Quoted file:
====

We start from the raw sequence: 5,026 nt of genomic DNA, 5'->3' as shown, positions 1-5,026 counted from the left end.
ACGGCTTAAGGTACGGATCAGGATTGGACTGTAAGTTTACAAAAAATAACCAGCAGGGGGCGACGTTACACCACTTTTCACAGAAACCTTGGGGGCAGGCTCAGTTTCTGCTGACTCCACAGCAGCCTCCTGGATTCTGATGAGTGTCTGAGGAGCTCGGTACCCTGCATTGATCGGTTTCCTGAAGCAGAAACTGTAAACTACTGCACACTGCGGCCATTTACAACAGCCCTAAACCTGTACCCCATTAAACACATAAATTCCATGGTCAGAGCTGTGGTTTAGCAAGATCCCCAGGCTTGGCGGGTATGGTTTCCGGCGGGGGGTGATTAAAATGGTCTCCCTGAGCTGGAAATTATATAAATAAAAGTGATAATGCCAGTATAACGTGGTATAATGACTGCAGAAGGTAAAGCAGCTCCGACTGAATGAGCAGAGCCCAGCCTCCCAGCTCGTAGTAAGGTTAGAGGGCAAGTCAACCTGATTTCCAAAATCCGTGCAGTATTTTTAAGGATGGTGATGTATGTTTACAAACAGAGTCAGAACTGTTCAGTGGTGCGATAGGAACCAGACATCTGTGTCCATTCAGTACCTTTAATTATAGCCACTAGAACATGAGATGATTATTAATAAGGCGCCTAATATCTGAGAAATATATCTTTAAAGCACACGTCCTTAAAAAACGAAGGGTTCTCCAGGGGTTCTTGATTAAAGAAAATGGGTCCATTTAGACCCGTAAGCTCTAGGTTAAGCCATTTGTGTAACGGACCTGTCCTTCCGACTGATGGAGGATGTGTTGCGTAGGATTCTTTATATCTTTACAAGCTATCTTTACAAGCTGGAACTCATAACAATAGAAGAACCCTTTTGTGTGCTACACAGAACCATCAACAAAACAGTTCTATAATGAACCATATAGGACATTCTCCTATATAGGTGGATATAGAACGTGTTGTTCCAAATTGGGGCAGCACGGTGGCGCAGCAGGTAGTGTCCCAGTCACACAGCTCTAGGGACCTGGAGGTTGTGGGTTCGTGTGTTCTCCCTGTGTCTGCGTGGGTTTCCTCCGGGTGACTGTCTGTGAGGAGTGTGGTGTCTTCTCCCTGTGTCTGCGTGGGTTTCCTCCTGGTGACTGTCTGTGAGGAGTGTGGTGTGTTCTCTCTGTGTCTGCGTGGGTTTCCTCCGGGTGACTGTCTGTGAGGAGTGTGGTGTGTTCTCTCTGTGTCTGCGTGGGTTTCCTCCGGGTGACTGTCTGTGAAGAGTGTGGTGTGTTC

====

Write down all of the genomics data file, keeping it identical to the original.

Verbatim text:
We start from the raw sequence: 5,026 nt of genomic DNA, 5'->3' as shown, positions 1-5,026 counted from the left end.
ACGGCTTAAGGTACGGATCAGGATTGGACTGTAAGTTTACAAAAAATAACCAGCAGGGGGCGACGTTACACCACTTTTCACAGAAACCTTGGGGGCAGGCTCAGTTTCTGCTGACTCCACAGCAGCCTCCTGGATTCTGATGAGTGTCTGAGGAGCTCGGTACCCTGCATTGATCGGTTTCCTGAAGCAGAAACTGTAAACTACTGCACACTGCGGCCATTTACAACAGCCCTAAACCTGTACCCCATTAAACACATAAATTCCATGGTCAGAGCTGTGGTTTAGCAAGATCCCCAGGCTTGGCGGGTATGGTTTCCGGCGGGGGGTGATTAAAATGGTCTCCCTGAGCTGGAAATTATATAAATAAAAGTGATAATGCCAGTATAACGTGGTATAATGACTGCAGAAGGTAAAGCAGCTCCGACTGAATGAGCAGAGCCCAGCCTCCCAGCTCGTAGTAAGGTTAGAGGGCAAGTCAACCTGATTTCCAAAATCCGTGCAGTATTTTTAAGGATGGTGATGTATGTTTACAAACAGAGTCAGAACTGTTCAGTGGTGCGATAGGAACCAGACATCTGTGTCCATTCAGTACCTTTAATTATAGCCACTAGAACATGAGATGATTATTAATAAGGCGCCTAATATCTGAGAAATATATCTTTAAAGCACACGTCCTTAAAAAACGAAGGGTTCTCCAGGGGTTCTTGATTAAAGAAAATGGGTCCATTTAGACCCGTAAGCTCTAGGTTAAGCCATTTGTGTAACGGACCTGTCCTTCCGACTGATGGAGGATGTGTTGCGTAGGATTCTTTATATCTTTACAAGCTATCTTTACAAGCTGGAACTCATAACAATAGAAGAACCCTTTTGTGTGCTACACAGAACCATCAACAAAACAGTTCTATAATGAACCATATAGGACATTCTCCTATATAGGTGGATATAGAACGTGTTGTTCCAAATTGGGGCAGCACGGTGGCGCAGCAGGTAGTGTCCCAGTCACACAGCTCTAGGGACCTGGAGGTTGTGGGTTCGTGTGTTCTCCCTGTGTCTGCGTGGGTTTCCTCCGGGTGACTGTCTGTGAGGAGTGTGGTGTCTTCTCCCTGTGTCTGCGTGGGTTTCCTCCTGGTGACTGTCTGTGAGGAGTGTGGTGTGTTCTCTCTGTGTCTGCGTGGGTTTCCTCCGGGTGACTGTCTGTGAGGAGTGTGGTGTGTTCTCTCTGTGTCTGCGTGGGTTTCCTCCGGGTGACTGTCTGTGAAGAGTGTGGTGTGTTC